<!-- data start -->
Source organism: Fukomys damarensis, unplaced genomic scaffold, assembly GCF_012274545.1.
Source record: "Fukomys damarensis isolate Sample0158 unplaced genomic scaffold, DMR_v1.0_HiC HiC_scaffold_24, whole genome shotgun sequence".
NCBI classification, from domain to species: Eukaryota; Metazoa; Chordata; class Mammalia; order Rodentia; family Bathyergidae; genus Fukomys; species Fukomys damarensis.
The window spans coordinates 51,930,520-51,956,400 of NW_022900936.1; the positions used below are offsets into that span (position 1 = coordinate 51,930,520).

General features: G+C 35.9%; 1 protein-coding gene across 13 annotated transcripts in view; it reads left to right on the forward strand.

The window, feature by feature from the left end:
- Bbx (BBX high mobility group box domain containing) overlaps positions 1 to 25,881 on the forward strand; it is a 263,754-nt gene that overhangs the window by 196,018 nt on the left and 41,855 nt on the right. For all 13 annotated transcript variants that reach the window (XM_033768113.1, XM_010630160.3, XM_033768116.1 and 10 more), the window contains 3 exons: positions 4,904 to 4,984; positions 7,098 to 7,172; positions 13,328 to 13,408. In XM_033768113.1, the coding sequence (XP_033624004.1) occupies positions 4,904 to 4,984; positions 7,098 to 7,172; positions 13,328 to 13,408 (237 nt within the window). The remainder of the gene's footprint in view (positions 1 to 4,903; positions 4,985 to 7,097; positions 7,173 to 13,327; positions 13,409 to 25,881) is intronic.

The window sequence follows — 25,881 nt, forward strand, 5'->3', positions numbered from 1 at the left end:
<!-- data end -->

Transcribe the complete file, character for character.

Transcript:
Source organism: Fukomys damarensis, unplaced genomic scaffold, assembly GCF_012274545.1.
Source record: "Fukomys damarensis isolate Sample0158 unplaced genomic scaffold, DMR_v1.0_HiC HiC_scaffold_24, whole genome shotgun sequence".
NCBI classification, from domain to species: Eukaryota; Metazoa; Chordata; class Mammalia; order Rodentia; family Bathyergidae; genus Fukomys; species Fukomys damarensis.
The window spans coordinates 51,930,520-51,956,400 of NW_022900936.1; the positions used below are offsets into that span (position 1 = coordinate 51,930,520).

General features: G+C 35.9%; 1 protein-coding gene across 13 annotated transcripts in view; it reads left to right on the forward strand.

The window, feature by feature from the left end:
- Bbx (BBX high mobility group box domain containing) overlaps positions 1 to 25,881 on the forward strand; it is a 263,754-nt gene that overhangs the window by 196,018 nt on the left and 41,855 nt on the right. For all 13 annotated transcript variants that reach the window (XM_033768113.1, XM_010630160.3, XM_033768116.1 and 10 more), the window contains 3 exons: positions 4,904 to 4,984; positions 7,098 to 7,172; positions 13,328 to 13,408. In XM_033768113.1, the coding sequence (XP_033624004.1) occupies positions 4,904 to 4,984; positions 7,098 to 7,172; positions 13,328 to 13,408 (237 nt within the window). The remainder of the gene's footprint in view (positions 1 to 4,903; positions 4,985 to 7,097; positions 7,173 to 13,327; positions 13,409 to 25,881) is intronic.

The window sequence follows — 25,881 nt, forward strand, 5'->3', positions numbered from 1 at the left end: